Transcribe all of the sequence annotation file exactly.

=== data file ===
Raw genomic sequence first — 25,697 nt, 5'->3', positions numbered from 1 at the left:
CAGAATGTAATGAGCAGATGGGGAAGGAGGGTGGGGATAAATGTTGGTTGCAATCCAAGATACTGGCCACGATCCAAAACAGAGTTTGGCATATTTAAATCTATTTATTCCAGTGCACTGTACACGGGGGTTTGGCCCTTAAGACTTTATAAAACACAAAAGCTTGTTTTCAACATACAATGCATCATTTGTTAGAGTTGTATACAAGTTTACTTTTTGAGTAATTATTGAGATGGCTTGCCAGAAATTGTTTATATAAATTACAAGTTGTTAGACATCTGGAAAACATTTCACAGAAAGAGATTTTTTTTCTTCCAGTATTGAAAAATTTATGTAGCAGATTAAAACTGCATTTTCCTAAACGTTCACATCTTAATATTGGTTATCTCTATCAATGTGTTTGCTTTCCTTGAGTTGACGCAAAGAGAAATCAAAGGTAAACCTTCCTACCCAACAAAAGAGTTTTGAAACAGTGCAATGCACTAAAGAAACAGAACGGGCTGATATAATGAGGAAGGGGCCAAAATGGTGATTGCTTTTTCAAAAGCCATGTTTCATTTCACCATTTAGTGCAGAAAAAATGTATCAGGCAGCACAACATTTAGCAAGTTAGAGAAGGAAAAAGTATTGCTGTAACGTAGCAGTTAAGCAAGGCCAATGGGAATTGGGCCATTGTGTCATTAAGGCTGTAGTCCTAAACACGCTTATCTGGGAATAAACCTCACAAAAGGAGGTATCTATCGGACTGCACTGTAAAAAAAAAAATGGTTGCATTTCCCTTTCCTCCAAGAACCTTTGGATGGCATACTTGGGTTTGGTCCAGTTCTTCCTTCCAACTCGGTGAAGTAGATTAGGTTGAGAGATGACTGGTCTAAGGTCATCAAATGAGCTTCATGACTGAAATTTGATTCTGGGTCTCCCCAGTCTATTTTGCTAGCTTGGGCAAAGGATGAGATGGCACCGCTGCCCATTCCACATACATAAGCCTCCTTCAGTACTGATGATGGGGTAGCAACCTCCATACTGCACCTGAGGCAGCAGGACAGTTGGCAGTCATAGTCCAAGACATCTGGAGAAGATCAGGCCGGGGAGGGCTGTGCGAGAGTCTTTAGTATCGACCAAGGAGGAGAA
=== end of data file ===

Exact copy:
Raw genomic sequence first — 25,697 nt, 5'->3', positions numbered from 1 at the left:
CAGAATGTAATGAGCAGATGGGGAAGGAGGGTGGGGATAAATGTTGGTTGCAATCCAAGATACTGGCCACGATCCAAAACAGAGTTTGGCATATTTAAATCTATTTATTCCAGTGCACTGTACACGGGGGTTTGGCCCTTAAGACTTTATAAAACACAAAAGCTTGTTTTCAACATACAATGCATCATTTGTTAGAGTTGTATACAAGTTTACTTTTTGAGTAATTATTGAGATGGCTTGCCAGAAATTGTTTATATAAATTACAAGTTGTTAGACATCTGGAAAACATTTCACAGAAAGAGATTTTTTTTCTTCCAGTATTGAAAAATTTATGTAGCAGATTAAAACTGCATTTTCCTAAACGTTCACATCTTAATATTGGTTATCTCTATCAATGTGTTTGCTTTCCTTGAGTTGACGCAAAGAGAAATCAAAGGTAAACCTTCCTACCCAACAAAAGAGTTTTGAAACAGTGCAATGCACTAAAGAAACAGAACGGGCTGATATAATGAGGAAGGGGCCAAAATGGTGATTGCTTTTTCAAAAGCCATGTTTCATTTCACCATTTAGTGCAGAAAAAATGTATCAGGCAGCACAACATTTAGCAAGTTAGAGAAGGAAAAAGTATTGCTGTAACGTAGCAGTTAAGCAAGGCCAATGGGAATTGGGCCATTGTGTCATTAAGGCTGTAGTCCTAAACACGCTTATCTGGGAATAAACCTCACAAAAGGAGGTATCTATCGGACTGCACTGTAAAAAAAAAAATGGTTGCATTTCCCTTTCCTCCAAGAACCTTTGGATGGCATACTTGGGTTTGGTCCAGTTCTTCCTTCCAACTCGGTGAAGTAGATTAGGTTGAGAGATGACTGGTCTAAGGTCATCAAATGAGCTTCATGACTGAAATTTGATTCTGGGTCTCCCCAGTCTATTTTGCTAGCTTGGGCAAAGGATGAGATGGCACCGCTGCCCATTCCACATACATAAGCCTCCTTCAGTACTGATGATGGGGTAGCAACCTCCATACTGCACCTGAGGCAGCAGGACAGTTGGCAGTCATAGTCCAAGACATCTGGAGAAGATCAGGCCGGGGAGGGCTGTGCGAGAGTCTTTAGTATCGACCAAGGAGGAGAA